Since my last post, we have been filling our days with lectures, Acholi language classes, home life, and excursions. I feel like I’m really getting to know the city, which is comforting. I finally figured out how to get home–it’s about a 30-45 minute walk from downtown, which isn’t so bad. Sometimes though, it’s nice to have an alternate mode of transportation available rather than just walking, so I took my first boda-boda ride home a few days ago. Bodas are two-seater moped/motorcycle taxis. The crazy nature of pretty much every driver here, combined with the ridiculously deep potholes that are scattered every few meters, made me rather apprehensive, but it turned out to be completely fine; my driver was nice and slowed down for all the bumps–I’m sure he could tell I was hardly a seasoned boda passenger. It was also a good experience in cultural immersion, seeing as I had to direct him to my home when he couldn’t understand exactly where I wanted to go.
Last friday, we went on a group excursion to the Acholi Cultural Institute headquarters in Gulu. We had the opportunity to speak with the the Chief of the Patiko region (which includes Gulu) and see some traditional Acholi dances–we even joined in! It was a lot of fun, I’ll upload pictures if the internet speed ever makes that possible.
Today, we went to Sir Samuel Baker’s Fort. It was about an hour’s drive through the beautiful Ugandan countryside (again, pictures to follow at some point). Baker’s Fort was formerly the hub of the East African slave trade. People from all over central and eastern Africa were captured and brought there to be distributed to the slave-seeking countries. Most of the slaves brought there eventually ended up in Asia, rather than Europe or the United States. The fort is now part-tourist attraction, part-park (for lack of a better term). There were several children running around and playing while we were there, but other than that we were pretty much on our own. The location was chosen by the Arab slave traders because it has a natural outcrop of huge rocks which provided excellent protection from attackers and, subsequently, allowed them to easily contain all of the slaves they brought in. Dr. William showed us around and told us about the gruesome history the place holds. We saw the areas which had been designated for beheading ‘unfit’ slaves, as well as the ‘prisons’ (which were really just tiny rock overhangs) where they would fit as many people as possible in at a time.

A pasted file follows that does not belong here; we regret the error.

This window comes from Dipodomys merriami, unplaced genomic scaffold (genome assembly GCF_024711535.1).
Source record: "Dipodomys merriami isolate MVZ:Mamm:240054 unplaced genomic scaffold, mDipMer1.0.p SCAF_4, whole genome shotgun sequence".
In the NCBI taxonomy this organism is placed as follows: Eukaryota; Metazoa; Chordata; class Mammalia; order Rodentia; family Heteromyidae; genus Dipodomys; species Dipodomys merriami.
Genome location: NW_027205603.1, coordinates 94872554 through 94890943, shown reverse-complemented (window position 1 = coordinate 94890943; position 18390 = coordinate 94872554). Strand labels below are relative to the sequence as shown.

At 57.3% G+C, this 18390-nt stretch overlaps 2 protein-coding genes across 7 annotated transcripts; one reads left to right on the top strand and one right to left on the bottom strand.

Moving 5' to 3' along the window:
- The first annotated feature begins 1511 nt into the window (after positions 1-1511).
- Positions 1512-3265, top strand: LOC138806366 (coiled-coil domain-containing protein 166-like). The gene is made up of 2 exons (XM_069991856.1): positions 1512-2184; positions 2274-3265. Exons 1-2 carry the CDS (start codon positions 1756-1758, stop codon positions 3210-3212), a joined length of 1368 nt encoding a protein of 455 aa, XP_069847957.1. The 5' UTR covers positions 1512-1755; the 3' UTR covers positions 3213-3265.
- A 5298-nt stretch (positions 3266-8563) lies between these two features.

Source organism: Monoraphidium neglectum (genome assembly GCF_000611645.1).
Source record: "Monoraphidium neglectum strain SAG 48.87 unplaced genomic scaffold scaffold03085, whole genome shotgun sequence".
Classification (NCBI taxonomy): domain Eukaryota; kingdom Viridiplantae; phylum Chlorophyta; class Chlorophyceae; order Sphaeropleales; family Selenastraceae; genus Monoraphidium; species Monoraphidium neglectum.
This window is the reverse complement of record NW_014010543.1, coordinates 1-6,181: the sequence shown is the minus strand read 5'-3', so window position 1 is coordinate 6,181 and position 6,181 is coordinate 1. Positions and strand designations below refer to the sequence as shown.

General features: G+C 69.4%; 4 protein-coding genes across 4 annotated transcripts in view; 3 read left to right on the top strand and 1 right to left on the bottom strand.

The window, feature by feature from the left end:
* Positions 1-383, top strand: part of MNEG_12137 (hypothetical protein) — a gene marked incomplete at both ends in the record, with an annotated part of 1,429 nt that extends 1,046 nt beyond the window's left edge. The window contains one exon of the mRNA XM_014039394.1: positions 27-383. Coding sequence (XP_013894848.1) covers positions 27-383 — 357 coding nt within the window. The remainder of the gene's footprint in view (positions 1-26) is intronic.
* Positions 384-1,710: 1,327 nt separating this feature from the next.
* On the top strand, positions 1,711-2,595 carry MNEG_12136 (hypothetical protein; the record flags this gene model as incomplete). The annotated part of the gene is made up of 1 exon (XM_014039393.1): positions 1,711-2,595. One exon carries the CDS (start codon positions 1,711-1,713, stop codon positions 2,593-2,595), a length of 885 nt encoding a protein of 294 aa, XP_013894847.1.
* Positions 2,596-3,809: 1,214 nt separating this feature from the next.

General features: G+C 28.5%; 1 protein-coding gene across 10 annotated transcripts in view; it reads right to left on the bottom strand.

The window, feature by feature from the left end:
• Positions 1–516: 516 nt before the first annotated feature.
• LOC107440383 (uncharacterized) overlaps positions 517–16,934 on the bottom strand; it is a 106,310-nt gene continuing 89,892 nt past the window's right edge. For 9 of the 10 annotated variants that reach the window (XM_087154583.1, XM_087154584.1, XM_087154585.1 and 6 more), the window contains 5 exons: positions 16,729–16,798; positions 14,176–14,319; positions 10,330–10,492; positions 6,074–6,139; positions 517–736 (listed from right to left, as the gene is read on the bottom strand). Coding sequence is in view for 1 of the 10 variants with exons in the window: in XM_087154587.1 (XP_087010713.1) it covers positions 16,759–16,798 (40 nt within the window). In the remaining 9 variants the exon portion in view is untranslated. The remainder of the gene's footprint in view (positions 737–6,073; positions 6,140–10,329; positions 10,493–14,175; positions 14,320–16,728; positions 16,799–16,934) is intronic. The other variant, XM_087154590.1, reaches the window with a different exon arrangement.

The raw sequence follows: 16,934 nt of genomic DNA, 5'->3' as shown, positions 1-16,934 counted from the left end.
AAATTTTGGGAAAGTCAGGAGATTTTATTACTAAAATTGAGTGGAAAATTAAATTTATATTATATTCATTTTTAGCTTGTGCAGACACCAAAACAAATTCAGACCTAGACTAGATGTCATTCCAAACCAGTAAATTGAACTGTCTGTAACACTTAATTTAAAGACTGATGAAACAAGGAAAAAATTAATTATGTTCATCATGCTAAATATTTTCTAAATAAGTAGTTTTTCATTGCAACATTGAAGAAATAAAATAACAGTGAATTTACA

To go along with the somber side of things, our group seems to be particularly prone to illness. Sam was in the hospital with tonsillitis last week (better now) and two members of our group, David and Joe, had typhoid last week! I know, crazy right? Before you start asking: yes, all of us had to get the typhoid vaccination before coming and, yes: it is still possible to get typhoid even if you’ve had the vaccine. They both have made nearly-full recoveries. However, sadly, Joe decided to head home to the US after getting out of the hospital. He had already been in Africa for 3 months when he met up with us in Uganda, and during that time he had been seriously ill 3 times–including two bouts of malaria–and after consulting with his doctors and parents he decided it was safer for him to return home, rather than risk getting sick again. We were all very sad to see him go, he was already a well-loved member of our group, even only after 2 weeks.
BUT, to end on a positive note, we have also been getting out and exploring the city a lot more. We have tried out a few local bars and cafés, and yesterday a few of us went to the in-ground pool at the Acholi Inn, which was glorious. We plan on spending a lot of time there this weekend–you know, working on our equatorial tans and such. Jealous? 🙂